Inscribed in ink 47. On the album leaf, under the drawing in pencil in a contemporary hand Wanted Imagined to be the temple of Vesta / Lent to Brunias
Signed and dated
- Undated, probably 1755 or 1756.
Medium and dimensions
Pencil, pen, brown washes on brown washed paper165 x 287
There are several sketches by Robert Adam of this picturesque area showing the Priory of the Knights of Malta (see Adam vol.57/86 and vol.57/104). The viewpoint is similar to that shown in Piranesi's print of 1753/54 from his Vedute di Roma, which makes a similar emphasis on the vernacular buildings adjoining the temple (see M. Campbell, Piranesi, Rome Recorded, New York, 1990, pp.71-72). The view in Adam vol.57/125 may also show the circular temple. There is also a pen and wash drawing in the Clerk Collection, Scotland of the temple with Triton fountain in the foreground (Clerk 33). The ancient circular temple of twenty Corinthian columns, Temple of Sybil, was later converted into the Church of Santa Maria del Sole (S. Stefano delle Carozze).The pencil inscription on the album leaf is in a hand similar to that found in the Clerk volume, where a few drawings are also identified in this fashion. On the album leaf is the remains of the lower right corner of an earlier drawing on grey paper, which has been torn from the album.Agostino Brunias returned with Robert Adam to London and was with the office there until c.1770, which possibly suggests an early date for the arrangement of this volume and the Clerk volume (see J. Fleming, Robert Adam and his Circle in Edinburgh & Rome, London, 1962, p.360).The use of brown-washed paper can also be found at Adam vol.57/86 and 141.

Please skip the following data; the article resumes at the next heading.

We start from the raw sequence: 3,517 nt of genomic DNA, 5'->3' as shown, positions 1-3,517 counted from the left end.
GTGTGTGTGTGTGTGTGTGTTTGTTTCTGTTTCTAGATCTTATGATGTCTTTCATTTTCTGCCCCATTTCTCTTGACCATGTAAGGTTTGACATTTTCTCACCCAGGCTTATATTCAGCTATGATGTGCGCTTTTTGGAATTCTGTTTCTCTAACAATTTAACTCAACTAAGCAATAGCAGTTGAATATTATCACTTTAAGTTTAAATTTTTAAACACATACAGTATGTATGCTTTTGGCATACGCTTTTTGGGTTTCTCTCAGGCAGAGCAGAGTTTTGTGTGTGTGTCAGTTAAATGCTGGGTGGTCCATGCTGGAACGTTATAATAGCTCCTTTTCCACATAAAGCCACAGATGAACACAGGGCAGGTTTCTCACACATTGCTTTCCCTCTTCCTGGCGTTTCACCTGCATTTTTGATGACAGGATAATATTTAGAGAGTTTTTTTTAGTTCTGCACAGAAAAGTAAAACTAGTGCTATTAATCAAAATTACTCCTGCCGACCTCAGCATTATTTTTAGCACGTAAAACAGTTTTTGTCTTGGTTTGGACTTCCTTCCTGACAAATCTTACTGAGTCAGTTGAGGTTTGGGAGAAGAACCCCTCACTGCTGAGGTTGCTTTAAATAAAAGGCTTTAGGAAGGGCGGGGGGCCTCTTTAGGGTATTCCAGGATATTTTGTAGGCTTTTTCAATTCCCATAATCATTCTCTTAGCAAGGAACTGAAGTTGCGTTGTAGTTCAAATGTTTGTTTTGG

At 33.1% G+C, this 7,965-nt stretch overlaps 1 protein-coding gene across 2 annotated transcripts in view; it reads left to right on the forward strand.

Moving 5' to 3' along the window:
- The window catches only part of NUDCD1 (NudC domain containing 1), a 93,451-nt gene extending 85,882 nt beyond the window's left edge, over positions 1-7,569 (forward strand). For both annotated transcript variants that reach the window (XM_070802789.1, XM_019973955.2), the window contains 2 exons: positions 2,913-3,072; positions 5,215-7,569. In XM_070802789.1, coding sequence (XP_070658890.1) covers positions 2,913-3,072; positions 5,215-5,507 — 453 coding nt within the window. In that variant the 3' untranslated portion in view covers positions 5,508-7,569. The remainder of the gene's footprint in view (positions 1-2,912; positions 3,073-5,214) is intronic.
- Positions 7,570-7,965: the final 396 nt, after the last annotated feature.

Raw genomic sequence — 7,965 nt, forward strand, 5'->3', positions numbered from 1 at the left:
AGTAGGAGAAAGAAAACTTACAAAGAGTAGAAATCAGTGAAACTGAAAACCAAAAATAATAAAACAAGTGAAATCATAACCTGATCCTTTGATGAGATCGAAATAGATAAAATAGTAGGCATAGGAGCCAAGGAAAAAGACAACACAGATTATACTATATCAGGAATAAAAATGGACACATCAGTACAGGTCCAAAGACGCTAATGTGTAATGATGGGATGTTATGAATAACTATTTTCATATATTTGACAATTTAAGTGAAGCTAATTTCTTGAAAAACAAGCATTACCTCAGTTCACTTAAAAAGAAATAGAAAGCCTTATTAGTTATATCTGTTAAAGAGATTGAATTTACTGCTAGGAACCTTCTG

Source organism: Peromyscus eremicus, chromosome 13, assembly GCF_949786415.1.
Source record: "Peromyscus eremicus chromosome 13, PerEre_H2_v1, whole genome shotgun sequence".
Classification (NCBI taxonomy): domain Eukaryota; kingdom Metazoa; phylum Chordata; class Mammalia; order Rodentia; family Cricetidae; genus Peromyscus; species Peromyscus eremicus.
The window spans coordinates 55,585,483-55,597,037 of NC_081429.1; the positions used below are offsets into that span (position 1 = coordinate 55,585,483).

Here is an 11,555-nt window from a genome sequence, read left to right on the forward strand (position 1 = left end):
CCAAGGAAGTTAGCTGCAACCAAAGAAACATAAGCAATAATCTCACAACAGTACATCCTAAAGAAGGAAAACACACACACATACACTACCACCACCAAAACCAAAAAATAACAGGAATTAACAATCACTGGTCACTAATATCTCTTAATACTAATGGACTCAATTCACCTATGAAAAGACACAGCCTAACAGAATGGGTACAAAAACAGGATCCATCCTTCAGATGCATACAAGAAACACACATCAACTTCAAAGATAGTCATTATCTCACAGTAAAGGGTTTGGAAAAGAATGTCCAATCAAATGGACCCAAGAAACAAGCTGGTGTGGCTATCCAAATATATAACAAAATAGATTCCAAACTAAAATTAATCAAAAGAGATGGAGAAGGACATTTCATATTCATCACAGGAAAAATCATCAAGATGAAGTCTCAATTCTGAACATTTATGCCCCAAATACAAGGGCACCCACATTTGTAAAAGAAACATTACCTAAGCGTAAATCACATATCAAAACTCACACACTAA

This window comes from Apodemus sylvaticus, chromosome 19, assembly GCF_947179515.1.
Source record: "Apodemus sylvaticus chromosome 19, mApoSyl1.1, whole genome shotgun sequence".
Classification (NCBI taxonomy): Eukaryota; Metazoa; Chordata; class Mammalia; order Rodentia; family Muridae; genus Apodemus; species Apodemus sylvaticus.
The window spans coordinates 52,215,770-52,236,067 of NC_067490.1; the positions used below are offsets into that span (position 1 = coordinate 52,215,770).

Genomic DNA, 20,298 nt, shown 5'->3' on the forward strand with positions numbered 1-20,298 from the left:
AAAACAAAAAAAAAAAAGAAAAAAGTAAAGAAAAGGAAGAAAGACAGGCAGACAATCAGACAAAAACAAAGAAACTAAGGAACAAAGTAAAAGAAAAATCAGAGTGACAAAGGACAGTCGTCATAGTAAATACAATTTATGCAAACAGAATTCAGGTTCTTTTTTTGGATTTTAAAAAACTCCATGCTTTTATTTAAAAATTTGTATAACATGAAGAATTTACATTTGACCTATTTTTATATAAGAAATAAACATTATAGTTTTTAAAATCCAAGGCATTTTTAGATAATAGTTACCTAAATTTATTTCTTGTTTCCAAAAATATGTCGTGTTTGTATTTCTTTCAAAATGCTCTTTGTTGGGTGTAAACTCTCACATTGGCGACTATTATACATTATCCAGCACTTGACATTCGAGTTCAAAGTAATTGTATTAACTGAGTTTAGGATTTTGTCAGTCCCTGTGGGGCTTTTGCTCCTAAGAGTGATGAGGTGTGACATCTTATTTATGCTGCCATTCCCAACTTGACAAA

Digitisation of the Drawings Collection has been made possible through the generosity of the Leon Levy Foundation
Sir John Soane's collection includes some 30,000 architectural,
design and topographical drawings which is a very important resource for
scholars worldwide. His was the first architect’s collection to attempt to
preserve the best in design for the architectural profession in the future, and
it did so by assembling as exemplars surviving drawings by great Renaissance
masters and by the leading architects in Britain in the 17th and 18th centuries
and his near contemporaries such as Sir William Chambers, Robert Adam and
George Dance the Younger. These drawings sit side by side with 9,000 drawings
in Soane’s own hand or those of the pupils in his office, covering his early
work as a student, his time in Italy and the drawings produced in the course of
his architectural practice from 1780 until the 1830s.
Browse (via the vertical menu to the left) and search results for Drawings include a mixture of
Concise catalogue records – drawn from an outline list of the collection – and
fuller records where drawings have been catalogued in more detail (an ongoing